Are SAQD's demands to CBS unreasonable?

Tuesday, April 7th, 2009

Re: “SAQD going over the top”
Nov. 14, 2007

Dear Editor:
Apparently The Gazette’s editorial staff feels discrimination and bigotry are best combated by patience and reason. If the writers had ever experienced discrimination themselves, they might feel differently.

Reason and patience do indeed have an important place in any campaign against discrimination, yet they rarely succeed as solo tactics.

It wasn’t reason alone that got women the vote " it also took women marching in the streets and chaining themselves to the railings outside Parliament, actions that seemed radical at the time, just as The Gazette thinks is the case with the Students Against Queer Discrimination die-in outside Student Health Services on Tuesday.

SAQD is not asking Canadian Blood Services to eliminate its deferral policy entirely. It is merely requesting that it be brought into the 21st century by asking people about risky sexual behaviour within reasonable time frames, instead of making assumptions about people’s sexual lives on the basis of their orientations.

Instead of supporting SAQD’s demand to end discriminatory practices, The Gazette calls for more research and more statistics. Yet these already exist.

Indeed, had The Gazette’s previous article on this subject bothered to mention there were also faculty present at the so-called “information session” by CBS, it might also have been able to report on the information provided by the epidemiologists in the audience.

When epidemiologists from Western and the University of Toronto say there is already good statistical evidence the CBS policy could be made less discriminatory without compromising the safety of the blood supply, it is both futile and condescending to keep repeating the “more research” argument. How much research would be enough?

If we succumb to a logic insisting that ending discimination can always be deferred for the sake of “more research,” it doesn’t say very much for our commitment as a university community " or, indeed, as a nation " to the idea of an inclusive and egalitarian society.
"Wendy Pearson
Assistant Professor
Film Studies

Re: “MSM activists aren’t being silenced”
Nov. 14, 2007

To the editor:
If Matthew Prime had listened to the presentation and subsequent comments at last week’s information session, and not just the last 20 seconds of the evening, he would have heard by Canadian Blood Services’ own admission that the policy barring gay men from donating blood is out of date and needs to be changed.

What’s more, he would also have heard from an AIDS researcher and one of Western’s own epidemiologists that the move to behaviour-based questioning rather than profiling questions would improve the safety of the blood supply.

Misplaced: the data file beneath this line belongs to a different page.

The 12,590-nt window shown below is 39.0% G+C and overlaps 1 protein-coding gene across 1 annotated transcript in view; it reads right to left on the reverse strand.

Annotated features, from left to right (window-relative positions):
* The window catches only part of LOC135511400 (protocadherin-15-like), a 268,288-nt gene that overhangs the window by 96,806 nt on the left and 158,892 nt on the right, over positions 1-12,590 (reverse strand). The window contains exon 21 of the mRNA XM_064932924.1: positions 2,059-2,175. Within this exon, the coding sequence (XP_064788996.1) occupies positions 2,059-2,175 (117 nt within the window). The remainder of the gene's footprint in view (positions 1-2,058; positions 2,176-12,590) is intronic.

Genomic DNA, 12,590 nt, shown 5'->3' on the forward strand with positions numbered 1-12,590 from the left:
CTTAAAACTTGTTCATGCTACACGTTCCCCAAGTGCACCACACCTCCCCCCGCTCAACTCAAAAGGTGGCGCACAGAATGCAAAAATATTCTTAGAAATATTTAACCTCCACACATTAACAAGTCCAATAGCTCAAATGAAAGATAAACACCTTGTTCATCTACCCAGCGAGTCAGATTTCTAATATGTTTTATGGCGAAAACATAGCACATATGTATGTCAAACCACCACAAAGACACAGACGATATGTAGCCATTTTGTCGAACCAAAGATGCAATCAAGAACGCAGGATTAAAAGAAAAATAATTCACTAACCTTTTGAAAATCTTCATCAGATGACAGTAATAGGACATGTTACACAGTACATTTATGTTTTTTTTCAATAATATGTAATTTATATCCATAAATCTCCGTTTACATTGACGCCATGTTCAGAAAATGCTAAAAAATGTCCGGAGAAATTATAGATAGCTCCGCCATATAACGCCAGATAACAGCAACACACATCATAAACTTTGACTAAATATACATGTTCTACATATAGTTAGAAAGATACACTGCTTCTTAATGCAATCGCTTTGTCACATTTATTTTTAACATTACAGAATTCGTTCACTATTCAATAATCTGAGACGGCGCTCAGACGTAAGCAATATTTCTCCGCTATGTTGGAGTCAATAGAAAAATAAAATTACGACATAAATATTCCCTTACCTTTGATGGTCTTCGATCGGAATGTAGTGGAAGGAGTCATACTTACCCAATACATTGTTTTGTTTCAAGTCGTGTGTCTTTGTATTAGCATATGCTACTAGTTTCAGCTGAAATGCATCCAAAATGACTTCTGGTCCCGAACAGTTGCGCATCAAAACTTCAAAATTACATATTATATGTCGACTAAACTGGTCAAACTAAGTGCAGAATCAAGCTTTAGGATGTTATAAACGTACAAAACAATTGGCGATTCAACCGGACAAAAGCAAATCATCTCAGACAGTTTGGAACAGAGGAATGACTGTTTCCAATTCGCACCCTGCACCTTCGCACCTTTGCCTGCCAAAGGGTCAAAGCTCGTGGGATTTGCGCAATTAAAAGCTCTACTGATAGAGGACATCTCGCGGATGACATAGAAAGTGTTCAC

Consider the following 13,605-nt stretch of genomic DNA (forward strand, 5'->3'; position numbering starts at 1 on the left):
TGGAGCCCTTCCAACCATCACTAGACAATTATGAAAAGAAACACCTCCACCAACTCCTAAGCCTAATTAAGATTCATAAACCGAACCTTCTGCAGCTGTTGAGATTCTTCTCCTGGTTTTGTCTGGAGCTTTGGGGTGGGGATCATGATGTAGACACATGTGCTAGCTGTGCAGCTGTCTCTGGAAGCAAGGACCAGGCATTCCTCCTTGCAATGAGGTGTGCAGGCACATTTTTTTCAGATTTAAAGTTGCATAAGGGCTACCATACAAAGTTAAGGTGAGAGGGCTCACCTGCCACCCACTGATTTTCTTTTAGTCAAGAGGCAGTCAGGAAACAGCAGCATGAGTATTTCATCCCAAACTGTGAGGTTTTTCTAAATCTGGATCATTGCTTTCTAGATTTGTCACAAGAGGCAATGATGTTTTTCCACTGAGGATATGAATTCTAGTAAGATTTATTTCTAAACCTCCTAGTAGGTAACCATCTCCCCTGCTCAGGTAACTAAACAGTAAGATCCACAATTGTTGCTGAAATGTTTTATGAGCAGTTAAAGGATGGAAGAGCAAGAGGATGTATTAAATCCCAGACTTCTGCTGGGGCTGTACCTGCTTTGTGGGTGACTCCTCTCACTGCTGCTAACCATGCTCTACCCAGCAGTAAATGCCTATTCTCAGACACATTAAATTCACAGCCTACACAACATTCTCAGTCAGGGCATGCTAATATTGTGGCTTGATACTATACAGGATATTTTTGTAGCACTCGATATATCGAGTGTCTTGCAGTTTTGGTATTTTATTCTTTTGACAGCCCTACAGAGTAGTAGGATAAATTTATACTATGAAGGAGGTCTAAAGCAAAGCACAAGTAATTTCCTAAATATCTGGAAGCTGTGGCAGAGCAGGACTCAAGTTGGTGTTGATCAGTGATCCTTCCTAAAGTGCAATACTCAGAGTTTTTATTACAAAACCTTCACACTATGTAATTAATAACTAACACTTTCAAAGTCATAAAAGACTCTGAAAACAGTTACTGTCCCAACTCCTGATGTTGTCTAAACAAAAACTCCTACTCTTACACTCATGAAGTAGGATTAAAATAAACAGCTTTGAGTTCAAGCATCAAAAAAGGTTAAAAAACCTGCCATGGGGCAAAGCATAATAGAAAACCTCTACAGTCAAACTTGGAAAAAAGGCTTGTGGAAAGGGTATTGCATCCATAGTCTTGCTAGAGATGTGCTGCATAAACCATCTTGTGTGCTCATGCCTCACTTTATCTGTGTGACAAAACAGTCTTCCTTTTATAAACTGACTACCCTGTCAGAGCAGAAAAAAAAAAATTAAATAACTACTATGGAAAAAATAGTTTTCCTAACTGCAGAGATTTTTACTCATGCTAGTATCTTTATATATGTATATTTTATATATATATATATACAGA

Ultimately, such profiling techniques have no place, be it in screening blood donors or airplane passengers. Not only do they fail to serve the public interest to improve safety, but they also perpetuate negative attitudes toward the targeted groups.

To that end, the frustration of groups like SAQD is understandable, even if we may not agree with all the ways in which they express it. What we hopefully can agree on, however, is people ought to be judged on their choices and actions in life, not on attributes such as gender, skin colour and sexuality.
"Arzie Chant
USC Equity Commissioner 2002-2003
USC Pride Resources Commissioner 2004-2005

Re: “SAQD going over the top”
Nov. 14, 2007

To the editor:
I am very disappointed with the way SAQD is handling this situation. Canadian Blood Services is on campus to promote the donation of blood to save lives, not the oppression of Western’s homosexual population.

The policy is there for a simple reason: there is elevated risk of disease associated with male-to-male sex. There is not enough research in this area at this time to change this policy, as it is about the safety of others, not about the desire of people to donate blood.

There are no questions on the questionnaire asking about the donor’s sexual orientation, just about male-to-male sex. There are a number of questions on the questionnaire asking about risky sexual behaviour of the straight population as well.

If the homosexual population wants to help CBS, donate your time at a blood clinic or help researchers find proof homosexual behaviour does not pose a risk in donating blood. CBS has already expressed it would change the policy if research proved the blood wasn’t any more risky than anyone else’s.

Help your cause in a more productive way, not by trying to get CBS kicked off campus. There would be fewer donations and therefore fewer people’s lives saved because SAQD doesn’t know when to quit and help its cause more indirectly.

This whole situation came about because SAQD wanted to save lives by donating blood, but getting CBS kicked off campus does just the opposite " a little ironic, don’t you think?
"Shausta Johnson
Childhood and Social Institutions II

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